But what about the longer term? The trend deterioration in the trade figures has been quite remorseless for several decades, and there is no real reason for thinking that it has ended (though it does now seem to be happening mainly via import penetration, with exports holding their own in world markets).

If the exchange rate remains at anywhere near its present level, and the economy enjoys a normal recovery in domestic demand, then sooner or later the trade performance will deteriorate markedly. These things are subject to huge uncertainty, but several models suggest that a continuous period of GDP growth at 3 per cent per annum would produce a doubling in the trade deficit to 5-6 per cent of GDP by the end of this Parliament.

Probably the single most difficult strategic question facing Mr Clarke is whether this deficit can be comfortably financed. As the graph shows, Britain no longer has a healthy 'nest egg' of foreign assets on which to draw - the overseas assets built up during the era of large oil surpluses has already been used to finance the trade deficits of recent years. The path for the trade figures outlined above would require the UK to build up net overseas liabilities equivalent to about 20 per cent of GDP in the next five years.

Therefore, the key question is whether the rest of the world will wish to acquire assets in the UK to this extent. Of course, this will not be determined collectively, but will depend on the separate decisions of millions of individual economic agents. It has always been argued by those who believe that the trade deficit is irrelevant that, as long as all this is left in the hands of the private sector, the process of financing the deficit is automatic.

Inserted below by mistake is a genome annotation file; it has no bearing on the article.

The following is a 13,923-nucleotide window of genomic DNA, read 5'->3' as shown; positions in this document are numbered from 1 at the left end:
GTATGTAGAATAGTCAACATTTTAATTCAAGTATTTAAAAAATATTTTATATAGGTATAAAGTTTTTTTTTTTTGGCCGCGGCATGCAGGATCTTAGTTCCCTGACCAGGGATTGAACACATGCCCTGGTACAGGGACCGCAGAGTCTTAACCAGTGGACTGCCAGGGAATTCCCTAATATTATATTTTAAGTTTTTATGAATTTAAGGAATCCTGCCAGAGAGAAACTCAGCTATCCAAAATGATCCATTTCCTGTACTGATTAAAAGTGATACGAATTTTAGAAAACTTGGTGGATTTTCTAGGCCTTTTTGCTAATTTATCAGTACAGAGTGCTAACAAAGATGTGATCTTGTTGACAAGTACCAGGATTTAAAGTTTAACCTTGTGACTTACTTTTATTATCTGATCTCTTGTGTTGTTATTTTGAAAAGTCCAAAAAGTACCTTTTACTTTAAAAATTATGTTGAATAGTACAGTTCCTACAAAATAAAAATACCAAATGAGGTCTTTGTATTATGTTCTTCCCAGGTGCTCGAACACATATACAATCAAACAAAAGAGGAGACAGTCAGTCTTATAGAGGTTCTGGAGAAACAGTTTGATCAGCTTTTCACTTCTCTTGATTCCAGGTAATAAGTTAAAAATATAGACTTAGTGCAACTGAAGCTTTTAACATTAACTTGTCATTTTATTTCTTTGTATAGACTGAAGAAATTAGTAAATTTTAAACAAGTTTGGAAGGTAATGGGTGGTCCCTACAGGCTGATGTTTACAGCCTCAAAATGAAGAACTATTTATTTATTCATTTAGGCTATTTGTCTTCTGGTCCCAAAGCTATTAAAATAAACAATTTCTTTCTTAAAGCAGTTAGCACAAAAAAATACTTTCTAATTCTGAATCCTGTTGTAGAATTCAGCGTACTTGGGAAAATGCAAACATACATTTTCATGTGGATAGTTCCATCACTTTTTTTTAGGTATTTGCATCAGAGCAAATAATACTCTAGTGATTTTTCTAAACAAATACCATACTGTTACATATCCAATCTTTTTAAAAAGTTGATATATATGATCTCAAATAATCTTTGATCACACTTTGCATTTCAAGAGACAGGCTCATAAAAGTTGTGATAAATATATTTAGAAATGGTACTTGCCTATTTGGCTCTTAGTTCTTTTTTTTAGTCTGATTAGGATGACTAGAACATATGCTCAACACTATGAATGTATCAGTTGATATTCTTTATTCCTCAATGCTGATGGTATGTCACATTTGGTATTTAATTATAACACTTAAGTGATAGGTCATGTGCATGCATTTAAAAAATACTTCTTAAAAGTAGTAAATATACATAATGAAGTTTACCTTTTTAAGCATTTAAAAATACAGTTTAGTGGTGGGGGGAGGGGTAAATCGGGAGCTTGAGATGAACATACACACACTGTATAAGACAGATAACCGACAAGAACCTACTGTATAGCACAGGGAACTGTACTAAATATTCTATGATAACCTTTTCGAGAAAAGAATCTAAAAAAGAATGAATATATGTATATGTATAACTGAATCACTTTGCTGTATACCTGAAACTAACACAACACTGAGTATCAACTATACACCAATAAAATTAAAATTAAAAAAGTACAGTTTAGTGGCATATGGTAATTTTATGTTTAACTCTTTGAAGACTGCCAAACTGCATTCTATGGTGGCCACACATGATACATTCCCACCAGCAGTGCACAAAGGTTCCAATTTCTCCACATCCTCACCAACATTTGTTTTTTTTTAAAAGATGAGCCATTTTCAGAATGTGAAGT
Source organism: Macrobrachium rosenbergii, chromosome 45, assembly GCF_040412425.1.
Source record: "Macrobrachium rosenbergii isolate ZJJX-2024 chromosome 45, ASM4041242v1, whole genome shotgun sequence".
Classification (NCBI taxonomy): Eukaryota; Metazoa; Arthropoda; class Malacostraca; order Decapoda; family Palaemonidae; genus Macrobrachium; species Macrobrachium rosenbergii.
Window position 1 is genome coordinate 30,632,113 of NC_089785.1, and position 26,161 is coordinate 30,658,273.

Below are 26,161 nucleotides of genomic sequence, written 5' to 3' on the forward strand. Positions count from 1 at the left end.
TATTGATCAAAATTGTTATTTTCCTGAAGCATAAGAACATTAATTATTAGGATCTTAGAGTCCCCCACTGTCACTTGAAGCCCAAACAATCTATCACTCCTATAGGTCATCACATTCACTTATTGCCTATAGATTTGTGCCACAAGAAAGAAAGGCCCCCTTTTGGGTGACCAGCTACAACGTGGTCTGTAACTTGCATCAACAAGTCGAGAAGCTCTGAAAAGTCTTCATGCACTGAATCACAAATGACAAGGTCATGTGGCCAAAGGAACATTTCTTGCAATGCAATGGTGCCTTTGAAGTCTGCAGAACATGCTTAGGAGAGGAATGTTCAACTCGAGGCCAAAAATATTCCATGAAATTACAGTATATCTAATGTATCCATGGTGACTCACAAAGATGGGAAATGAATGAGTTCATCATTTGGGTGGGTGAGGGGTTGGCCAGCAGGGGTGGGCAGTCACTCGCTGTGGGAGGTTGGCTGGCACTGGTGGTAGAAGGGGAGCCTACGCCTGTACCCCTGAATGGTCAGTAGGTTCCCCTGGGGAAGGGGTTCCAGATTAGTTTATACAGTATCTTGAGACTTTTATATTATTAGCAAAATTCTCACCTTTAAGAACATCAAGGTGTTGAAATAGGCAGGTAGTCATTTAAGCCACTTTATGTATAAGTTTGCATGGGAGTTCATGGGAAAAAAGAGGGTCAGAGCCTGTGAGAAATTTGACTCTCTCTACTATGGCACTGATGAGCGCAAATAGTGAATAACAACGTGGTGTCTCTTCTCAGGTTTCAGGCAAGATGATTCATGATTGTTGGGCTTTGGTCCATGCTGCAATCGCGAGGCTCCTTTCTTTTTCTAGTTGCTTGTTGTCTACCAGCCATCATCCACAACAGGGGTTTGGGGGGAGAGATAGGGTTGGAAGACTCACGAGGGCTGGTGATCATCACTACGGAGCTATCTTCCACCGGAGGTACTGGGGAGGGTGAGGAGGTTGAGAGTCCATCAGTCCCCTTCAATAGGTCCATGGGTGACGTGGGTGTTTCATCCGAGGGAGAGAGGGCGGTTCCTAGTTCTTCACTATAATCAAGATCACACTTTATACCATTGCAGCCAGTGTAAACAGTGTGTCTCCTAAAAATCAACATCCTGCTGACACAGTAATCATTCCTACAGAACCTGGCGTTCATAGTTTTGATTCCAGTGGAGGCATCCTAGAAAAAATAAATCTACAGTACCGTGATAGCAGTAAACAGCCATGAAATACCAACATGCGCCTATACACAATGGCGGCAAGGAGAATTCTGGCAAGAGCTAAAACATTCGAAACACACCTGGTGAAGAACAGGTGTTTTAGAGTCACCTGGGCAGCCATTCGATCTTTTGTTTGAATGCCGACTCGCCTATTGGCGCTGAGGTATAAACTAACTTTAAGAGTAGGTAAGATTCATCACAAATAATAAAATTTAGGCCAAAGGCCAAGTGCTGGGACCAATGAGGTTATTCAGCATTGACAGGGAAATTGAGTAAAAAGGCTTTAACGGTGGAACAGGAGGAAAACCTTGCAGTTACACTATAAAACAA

What they mean by this is the following. In order to produce a trade deficit in the first place, people or firms domiciled in the UK must be buying more goods from overseas than they are selling there, and they must simultaneously be financing their purchases by overseas borrowing. Otherwise they could not afford to buy the extra goods in the first place. Thus, the argument runs, the trade deficit could not exist unless foreigners were willing to finance it in advance.

This may be logically true, but it does not in my view imply that the trade deficit is a matter of no concern. Foreigners will only be willing to accumulate sterling-denominated assets if they believe that the returns on these assets will be attractive.

They are likely to believe this in two circumstances. First, as long as economic growth in the UK remains robust, there will probably be domestic assets capable of generating attractive returns, measured in sterling. Second, as long as inflation here remains low, foreigners will feel secure that these returns will not be subject to currency depreciation. Consequently, in a high-growth, low- inflation environment, no financing problem should arise.

But as soon as growth falters, or inflation threatens to rise, the existence of a large trade deficit becomes menacing for the economy. Quite suddenly, the flow of foreigners willing to acquire UK assets, and lend to British citizens, can dry up. Sterling will then fall sharply, forcing interest rates up. Or the sudden unavailability of foreign lending will lead to severe dislocation as domestic spending has to be curtailed. Either way, the correction of the trade deficit involves a recession.

In other words, any attempt to 'finance' a chronic trade deficit will eventually end in tears. The objective of a broadly balanced trade account has been ignored for too long by the Treasury, and a new Chancellor hailing from the manufacturing workshop of England is hopefully the man to end this neglect.

(Graph omitted)